Wednesday, November 4, 2015

All Saints Sermon - Out of the Tomb

All Saints, Nov. 1st, 2015

Grace to you and peace from God our Father and from our Lord and Savior Jesus Christ, and all the saints, Amen.

Two weeks ago, on our way to the cheese factory to stock up on cheese curds, my sister, my mom, and I first made a stop at the cemetery.  My grandpa - my dad’s dad, who died two years ago last September – is buried there next to the church I grew up in, and I go “visit” him and Grandma in there every time I’m in Wisconsin.

Myron Wittmann, saint

In the very same cemetery is the grave of the father of a friend and pastor here in New Jersey. And that very day we went to the cemetery, my friend’s wife texted to ask if I would go to his father’s grave too. I let her know I found his headstone, and she replied that the thought of me being meant a great deal to them.

Just a few days before that, on a clear and sunny 48 degree day, my brother and his now wife said their vows in that very same church. They made their marriage promise surrounded by those of us present, and also surrounded by the cloud of witnesses of family members who have died, including my grandma and grandpa, buried just yards away.

Loma Jean and Raymond Posselt, saints
Some of the stones in the cemetery, like my friends’ father and my grandpa’s, are fairly recent additions, with fresh stones and fresh grief. Others were buried so long ago the headstones are leaning and the writing unreadable. Regardless, these stones stand as reminders to what we have lost. They stand to mark the place where the earth swallowed up Grandpa, and we would see him no more. They stand as witness to our grief which also swallows us whole.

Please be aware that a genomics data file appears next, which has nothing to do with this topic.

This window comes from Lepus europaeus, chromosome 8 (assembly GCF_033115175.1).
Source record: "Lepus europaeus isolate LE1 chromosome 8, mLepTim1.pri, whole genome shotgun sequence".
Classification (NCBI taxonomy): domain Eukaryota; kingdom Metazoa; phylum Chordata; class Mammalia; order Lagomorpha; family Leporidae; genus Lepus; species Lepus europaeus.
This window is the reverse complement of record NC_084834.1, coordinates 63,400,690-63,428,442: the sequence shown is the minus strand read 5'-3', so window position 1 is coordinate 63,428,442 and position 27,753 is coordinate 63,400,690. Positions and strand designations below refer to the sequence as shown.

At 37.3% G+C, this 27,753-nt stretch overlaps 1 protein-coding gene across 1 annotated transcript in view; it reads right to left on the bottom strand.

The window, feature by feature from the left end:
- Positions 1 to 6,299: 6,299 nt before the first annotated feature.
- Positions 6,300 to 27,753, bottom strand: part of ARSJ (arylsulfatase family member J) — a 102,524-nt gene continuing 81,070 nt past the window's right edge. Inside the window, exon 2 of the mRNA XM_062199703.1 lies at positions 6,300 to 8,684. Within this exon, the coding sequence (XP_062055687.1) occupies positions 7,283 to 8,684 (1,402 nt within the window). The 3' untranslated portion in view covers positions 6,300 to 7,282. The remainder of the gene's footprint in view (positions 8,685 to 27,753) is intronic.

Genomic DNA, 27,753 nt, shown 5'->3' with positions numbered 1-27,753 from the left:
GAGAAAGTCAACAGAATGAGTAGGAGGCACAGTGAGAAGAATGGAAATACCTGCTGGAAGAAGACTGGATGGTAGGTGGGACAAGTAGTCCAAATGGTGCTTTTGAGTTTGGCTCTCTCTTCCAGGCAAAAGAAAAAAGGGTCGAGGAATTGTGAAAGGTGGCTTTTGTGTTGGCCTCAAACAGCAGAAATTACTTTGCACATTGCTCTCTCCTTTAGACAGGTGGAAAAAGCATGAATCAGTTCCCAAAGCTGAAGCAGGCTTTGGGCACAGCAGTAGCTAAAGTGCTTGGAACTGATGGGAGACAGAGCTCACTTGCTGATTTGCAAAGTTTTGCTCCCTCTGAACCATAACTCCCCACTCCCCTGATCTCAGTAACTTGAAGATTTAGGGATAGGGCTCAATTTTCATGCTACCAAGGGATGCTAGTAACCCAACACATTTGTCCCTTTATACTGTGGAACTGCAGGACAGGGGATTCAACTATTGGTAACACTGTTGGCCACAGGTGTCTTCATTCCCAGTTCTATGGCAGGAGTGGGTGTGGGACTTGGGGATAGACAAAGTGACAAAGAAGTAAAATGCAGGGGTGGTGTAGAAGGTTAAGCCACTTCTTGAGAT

Raymond Posselt, saint

When you last heard many of today’s texts, you might have been in grief’s grip as you and your family stood graveside. Perhaps you still have yet to emerge from under that grief’s heavy shroud. For many of us, we wonder, along with Mary and Martha, where Jesus is when our loved ones have died and all we are able do is sit at the tomb and weep.

This episode in the Gospel of John began with Mary and Martha sending word to their dear friend Jesus that their brother Lazarus is ill. They assume, as we all would, that being friends with Jesus might also come with the “benefits” of miraculous healing. So they must have expected him to show up in a hurry. 

But by the time Jesus arrives, he was four days late for the funeral. Mary and Martha are still grieving, and surrounded by supporters When they hear that Jesus has arrived into town, Martha got up and met him, while Mary stayed behind.

The very first words out of her mouth were “Lord, if you had been here, my brother would not have died.” And later, when Mary confronts Jesus, she echoes Martha, and doesn’t even know it – “Lord, if you had been here, our brother would not have died.”
“Lord, if you had been there…”

We can all join in with Mary and Martha here, and ask where Jesus was… when the chemo stopped working, or when your parents got divorced, when your spouse lost their job, when your son became addicted to drugs or any number of things that happen to us. Lord, where were you when we were swallowed up by grief, loneliness, anxiety, depression, or regret? Lord, where are you, it’s been four day… four weeks… four years… four decades….?

Well, Jesus finally DID show up for Martha and Mary. And when leveled with this hurtful accusation, Jesus did not try to ignore their hurt feelings, make excuses for his delay, or leave in a huff, blaming their lack of faith.

Instead, Jesus wept.

Not just a couple of tears, hurriedly and discreetly dabbed away. This was some full-on sobbing – the completely consuming, can’t breathe, knocking you to the floor, eyes streaming, entire tissue box necessary type of crying. The type of crying when the grief is so immediate, so raw, so painful that it simply has to get out, no matter who is around or what people might think.